As the days wear on and tempers flare, Judd starts to soften once it becomes clear his family may well be the people he needs to point his life in the right direction. With an ensemble cast to envy, This Is Where I Leave You proves to be a mildly engaging distraction, thanks primarily to the combined skills of its actors. Bateman anchors the film with his natural sympathetic charm, whilst Fey and Driver utilise their expertise as comedy performers to resuscitate the film’s uninspiring script, peppering the action with some much needed moments of dark comedy and elevating Levy’s latest from middle-of-the road obscurity. Fey plays particularly well against the type of roles she’s usually offered, making the most of the film’s more intimate moments to display a far broader range than we’re used to.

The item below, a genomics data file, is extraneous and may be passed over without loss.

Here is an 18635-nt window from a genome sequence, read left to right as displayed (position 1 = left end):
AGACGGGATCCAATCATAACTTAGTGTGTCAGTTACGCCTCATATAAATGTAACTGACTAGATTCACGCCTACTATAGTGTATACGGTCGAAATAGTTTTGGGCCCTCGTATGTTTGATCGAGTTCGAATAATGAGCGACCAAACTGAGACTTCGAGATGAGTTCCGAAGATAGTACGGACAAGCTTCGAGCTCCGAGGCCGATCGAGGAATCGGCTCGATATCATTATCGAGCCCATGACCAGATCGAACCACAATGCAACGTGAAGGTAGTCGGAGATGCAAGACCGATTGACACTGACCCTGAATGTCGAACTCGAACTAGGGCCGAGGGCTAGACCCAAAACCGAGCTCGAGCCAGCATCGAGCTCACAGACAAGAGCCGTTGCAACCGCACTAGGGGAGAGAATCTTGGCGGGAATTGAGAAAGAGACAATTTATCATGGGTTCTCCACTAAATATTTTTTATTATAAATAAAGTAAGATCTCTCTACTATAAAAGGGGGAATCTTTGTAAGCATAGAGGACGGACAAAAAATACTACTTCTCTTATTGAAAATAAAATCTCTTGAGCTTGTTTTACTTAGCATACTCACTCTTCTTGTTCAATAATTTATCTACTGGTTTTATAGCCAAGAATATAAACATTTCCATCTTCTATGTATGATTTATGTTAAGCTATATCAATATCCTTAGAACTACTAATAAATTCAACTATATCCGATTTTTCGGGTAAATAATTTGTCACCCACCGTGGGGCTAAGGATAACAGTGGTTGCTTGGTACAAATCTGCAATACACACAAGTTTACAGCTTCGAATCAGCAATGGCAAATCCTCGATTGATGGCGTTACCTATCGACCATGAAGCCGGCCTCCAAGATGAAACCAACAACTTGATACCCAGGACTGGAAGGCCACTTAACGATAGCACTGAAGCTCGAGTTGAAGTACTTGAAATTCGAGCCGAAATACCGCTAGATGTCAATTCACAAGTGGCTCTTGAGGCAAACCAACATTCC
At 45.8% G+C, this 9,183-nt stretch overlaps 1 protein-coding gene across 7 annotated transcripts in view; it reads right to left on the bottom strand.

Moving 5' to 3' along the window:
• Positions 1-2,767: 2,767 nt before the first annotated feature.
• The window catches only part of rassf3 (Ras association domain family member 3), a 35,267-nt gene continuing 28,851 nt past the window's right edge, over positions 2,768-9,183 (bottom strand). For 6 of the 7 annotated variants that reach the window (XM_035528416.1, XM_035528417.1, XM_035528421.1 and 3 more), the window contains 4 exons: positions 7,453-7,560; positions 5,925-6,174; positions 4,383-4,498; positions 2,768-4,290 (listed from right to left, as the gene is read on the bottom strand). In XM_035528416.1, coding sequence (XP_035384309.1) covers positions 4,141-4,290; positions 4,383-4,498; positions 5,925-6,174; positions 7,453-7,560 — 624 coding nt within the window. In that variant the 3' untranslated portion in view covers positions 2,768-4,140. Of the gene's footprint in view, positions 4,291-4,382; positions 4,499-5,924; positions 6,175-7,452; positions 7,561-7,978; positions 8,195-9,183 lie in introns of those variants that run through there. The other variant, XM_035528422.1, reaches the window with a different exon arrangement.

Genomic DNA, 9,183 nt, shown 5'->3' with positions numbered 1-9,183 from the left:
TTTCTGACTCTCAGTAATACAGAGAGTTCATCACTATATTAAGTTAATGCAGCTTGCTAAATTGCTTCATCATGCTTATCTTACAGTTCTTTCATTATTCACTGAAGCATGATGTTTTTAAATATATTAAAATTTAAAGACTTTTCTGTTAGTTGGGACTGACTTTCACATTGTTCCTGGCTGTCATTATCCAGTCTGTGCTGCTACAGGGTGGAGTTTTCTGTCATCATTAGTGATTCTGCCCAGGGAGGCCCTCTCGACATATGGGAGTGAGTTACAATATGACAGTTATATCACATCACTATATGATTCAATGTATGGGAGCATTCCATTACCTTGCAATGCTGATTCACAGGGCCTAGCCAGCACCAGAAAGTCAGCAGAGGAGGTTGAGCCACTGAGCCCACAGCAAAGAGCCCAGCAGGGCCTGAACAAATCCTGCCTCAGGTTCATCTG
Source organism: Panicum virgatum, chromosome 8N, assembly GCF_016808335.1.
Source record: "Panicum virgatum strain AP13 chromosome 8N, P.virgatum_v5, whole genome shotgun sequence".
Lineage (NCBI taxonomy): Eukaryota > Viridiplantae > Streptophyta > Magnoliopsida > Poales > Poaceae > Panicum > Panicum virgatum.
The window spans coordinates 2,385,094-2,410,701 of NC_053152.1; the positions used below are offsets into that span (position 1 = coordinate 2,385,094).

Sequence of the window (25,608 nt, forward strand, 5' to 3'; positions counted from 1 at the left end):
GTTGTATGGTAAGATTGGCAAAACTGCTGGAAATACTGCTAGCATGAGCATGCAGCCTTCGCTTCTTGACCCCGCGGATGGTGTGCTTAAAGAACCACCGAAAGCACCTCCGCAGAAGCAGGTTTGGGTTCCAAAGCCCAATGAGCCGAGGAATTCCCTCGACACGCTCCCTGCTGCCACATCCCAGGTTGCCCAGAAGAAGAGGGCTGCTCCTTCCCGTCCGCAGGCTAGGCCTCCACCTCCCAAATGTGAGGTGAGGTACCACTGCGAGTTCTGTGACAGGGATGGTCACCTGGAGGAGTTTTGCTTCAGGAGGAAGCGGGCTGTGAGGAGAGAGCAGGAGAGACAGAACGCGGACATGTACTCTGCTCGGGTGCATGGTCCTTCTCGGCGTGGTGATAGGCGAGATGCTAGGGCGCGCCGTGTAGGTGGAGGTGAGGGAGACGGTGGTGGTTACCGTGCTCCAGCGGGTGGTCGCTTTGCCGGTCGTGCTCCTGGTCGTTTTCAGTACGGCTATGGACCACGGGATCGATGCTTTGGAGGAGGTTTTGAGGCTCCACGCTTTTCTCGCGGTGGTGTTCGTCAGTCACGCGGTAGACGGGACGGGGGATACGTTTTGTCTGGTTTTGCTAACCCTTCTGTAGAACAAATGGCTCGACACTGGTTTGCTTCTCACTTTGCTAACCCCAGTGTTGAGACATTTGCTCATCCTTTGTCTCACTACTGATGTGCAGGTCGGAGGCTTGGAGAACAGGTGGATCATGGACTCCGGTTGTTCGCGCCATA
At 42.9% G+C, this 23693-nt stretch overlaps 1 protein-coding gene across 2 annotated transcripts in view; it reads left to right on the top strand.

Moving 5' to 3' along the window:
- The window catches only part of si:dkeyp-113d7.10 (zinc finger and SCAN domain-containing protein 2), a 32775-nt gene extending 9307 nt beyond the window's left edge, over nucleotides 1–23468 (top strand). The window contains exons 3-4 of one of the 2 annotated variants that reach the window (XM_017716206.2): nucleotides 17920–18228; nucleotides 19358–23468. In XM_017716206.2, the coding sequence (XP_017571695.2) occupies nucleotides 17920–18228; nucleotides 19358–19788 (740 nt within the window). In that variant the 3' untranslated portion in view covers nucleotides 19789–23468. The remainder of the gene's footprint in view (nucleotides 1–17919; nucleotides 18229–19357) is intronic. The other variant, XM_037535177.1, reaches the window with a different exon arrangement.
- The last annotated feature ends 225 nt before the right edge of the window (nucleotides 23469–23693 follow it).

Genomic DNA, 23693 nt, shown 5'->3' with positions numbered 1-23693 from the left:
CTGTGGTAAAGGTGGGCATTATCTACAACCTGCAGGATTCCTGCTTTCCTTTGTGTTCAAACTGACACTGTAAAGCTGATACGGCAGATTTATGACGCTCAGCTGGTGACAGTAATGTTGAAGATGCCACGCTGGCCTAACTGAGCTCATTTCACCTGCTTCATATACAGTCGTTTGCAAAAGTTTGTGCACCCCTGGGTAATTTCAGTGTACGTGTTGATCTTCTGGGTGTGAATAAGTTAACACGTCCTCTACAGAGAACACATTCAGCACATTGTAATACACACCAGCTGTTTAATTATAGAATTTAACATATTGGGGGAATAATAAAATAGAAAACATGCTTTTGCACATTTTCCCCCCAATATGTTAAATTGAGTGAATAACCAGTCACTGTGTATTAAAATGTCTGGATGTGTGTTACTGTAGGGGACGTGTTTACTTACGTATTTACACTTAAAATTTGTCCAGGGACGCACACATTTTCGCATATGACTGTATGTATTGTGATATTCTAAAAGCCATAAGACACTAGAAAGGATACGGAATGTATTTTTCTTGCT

Author-turned-screenwriter Jonathan Trupper’s script (adapted from his own novel) benefits from it’s fleeting fits of comedy and the charisma of its cast, yet sadly lacks bite in the drama department. A cavalcade of problems, fears and out-of-the-blue declarations are thrown at the audience, not many of which are wholly believable. The obstacles that do have a ring of authenticity to them are often skimmed over or resolved all too quickly, usually in a mawkish manner (further dulled by Levy’s dim, lifeless direction). It certainly doesn’t help that there’s so many characters either, bloating the film’s already neutered drama. Whilst the core cast are bestowed with a semblance of agency – some more than others – their spouses are left flailing somewhere in the periphery, only to emerge when the script necessitates it. This isn’t to say that This Is Where I Leave You is entirely terrible; it’s not. However, the fact that Levy’s latest is only best described as an easy watch with a few neat touches does this innocuous comedy few favours.